The "Show-Me State" is Missouri's official nickname and is believed to have originated from a speech given by Congressman Willard Duncan Vandiver in 1899. He said, "I come from a state that raises corn and cotton and cockleburs and Democrats, and frothy eloquence neither convinces nor satisfies me. I am from Missouri. You have got to show me."
Vernon County, located in the southwest corner of Missouri, has a rich history that dates back to the early 1800s. The region was originally inhabited by Native American tribes, including the Osage and Delaware tribes. European settlers began arriving in the area in the early 1830s, leading to conflicts with the indigenous populations.

In 1838, during the infamous Trail of Tears, the area saw the forced removal of the Osage tribe from their lands. This tragic event significantly impacted the region and its history. Over the following years, more settlers arrived, and the area developed rapidly. In 1855, Vernon County was officially established, named after Miles Vernon, an early settler and state legislator.

During the American Civil War, Vernon County was deeply divided, reflecting the national conflict. The county had a significant number of both Union and Confederate supporters, leading to clashes and skirmishes throughout the war. The Battle of Drywood Creek in 1861 and the Battle of Moore's Mill in 1862 are notable events that took place within the county.

After the Civil War, Vernon County shifted its focus towards agriculture, mainly cultivating wheat, corn, and livestock. The railroad arrived in the 1860s, connecting the county to other major cities and markets, boosting economic growth. Over the years, the county developed a strong agricultural sector, with dairy farming, poultry production, and soybean cultivation becoming major industries.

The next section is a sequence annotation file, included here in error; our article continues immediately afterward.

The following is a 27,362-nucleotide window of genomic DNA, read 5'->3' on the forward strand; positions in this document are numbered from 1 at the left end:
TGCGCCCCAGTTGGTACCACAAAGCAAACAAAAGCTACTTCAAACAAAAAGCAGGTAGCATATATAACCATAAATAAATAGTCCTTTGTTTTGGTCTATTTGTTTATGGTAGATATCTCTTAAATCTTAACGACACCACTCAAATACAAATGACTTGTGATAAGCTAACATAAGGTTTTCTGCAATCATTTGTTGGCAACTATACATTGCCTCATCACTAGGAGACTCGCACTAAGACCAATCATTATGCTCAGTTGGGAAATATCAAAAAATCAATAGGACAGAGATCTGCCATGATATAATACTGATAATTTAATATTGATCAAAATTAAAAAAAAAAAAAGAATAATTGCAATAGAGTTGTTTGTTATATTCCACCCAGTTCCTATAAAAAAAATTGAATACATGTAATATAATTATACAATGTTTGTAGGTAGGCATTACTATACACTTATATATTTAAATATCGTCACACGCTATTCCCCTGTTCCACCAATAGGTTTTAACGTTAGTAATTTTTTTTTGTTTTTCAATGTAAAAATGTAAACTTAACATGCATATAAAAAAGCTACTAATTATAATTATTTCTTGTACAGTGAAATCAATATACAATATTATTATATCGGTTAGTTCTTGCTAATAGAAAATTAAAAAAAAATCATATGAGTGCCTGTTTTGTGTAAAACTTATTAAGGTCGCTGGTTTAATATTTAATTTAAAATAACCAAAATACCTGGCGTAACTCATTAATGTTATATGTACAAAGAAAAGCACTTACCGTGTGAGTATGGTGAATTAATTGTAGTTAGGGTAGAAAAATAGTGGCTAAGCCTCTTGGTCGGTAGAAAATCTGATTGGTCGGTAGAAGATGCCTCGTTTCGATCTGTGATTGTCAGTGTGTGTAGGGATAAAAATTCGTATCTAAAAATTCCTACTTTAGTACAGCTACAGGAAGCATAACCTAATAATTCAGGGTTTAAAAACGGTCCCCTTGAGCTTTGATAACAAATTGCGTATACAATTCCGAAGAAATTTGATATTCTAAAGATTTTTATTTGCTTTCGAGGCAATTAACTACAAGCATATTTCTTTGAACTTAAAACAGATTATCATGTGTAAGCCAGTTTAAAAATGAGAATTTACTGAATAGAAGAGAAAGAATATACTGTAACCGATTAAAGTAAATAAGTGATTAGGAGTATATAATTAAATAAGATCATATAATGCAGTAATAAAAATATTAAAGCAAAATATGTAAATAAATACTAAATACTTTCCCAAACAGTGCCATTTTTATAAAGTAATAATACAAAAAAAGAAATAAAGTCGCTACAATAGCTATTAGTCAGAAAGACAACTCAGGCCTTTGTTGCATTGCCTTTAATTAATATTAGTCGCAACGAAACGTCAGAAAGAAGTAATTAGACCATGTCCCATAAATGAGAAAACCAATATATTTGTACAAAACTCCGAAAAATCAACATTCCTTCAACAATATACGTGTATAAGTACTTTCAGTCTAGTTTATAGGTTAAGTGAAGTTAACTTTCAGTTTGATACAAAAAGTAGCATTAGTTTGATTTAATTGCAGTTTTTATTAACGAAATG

Today, Vernon County continues to thrive as an agricultural hub. The county showcases its history through attractions such as the Vernon County Historical Society and the Bushwhacker Museum, preserving artifacts and stories of its past. With its rich heritage and vibrant rural community, Vernon County remains an important part of Missouri's history and culture.

This timeline provides a condensed summary of the historical journey of Vernon County, Missouri.

  • 1804 - The area that would later become Vernon County is acquired by the United States as part of the Louisiana Purchase.
  • 1820s - The first permanent white settlers begin arriving in the area.
  • 1835 - Vernon County is officially established as a county in the state of Missouri.
  • 1850s - The population of Vernon County grows significantly due to the California Gold Rush, as many settlers pass through the area on their way west.
  • 1861-1865 - Vernon County experiences turmoil during the American Civil War, with both Union and Confederate sympathizers in the area.
  • 1870 - The Missouri-Kansas-Texas Railroad (Katy Railroad) is completed, providing a crucial transportation link for the county.
  • 1880s - Vernon County experiences an agricultural boom, with a focus on wheat, corn, and livestock farming.
  • 1904 - The Nevada State Hospital is established in Vernon County, providing mental health services to the region.
  • 1917-1918 - Vernon County contributes soldiers to the United States army during World War I.
  • 1930s - The Great Depression brings significant economic challenges to Vernon County, with many farmers facing foreclosure and unemployment.
  • 1950s-1960s - Vernon County experiences post-war growth, with the expansion of manufacturing industries and increased infrastructure development.
  • 2007 - The historic Bushwhacker Jail in Nevada, Vernon County, is added to the National Register of Historic Places.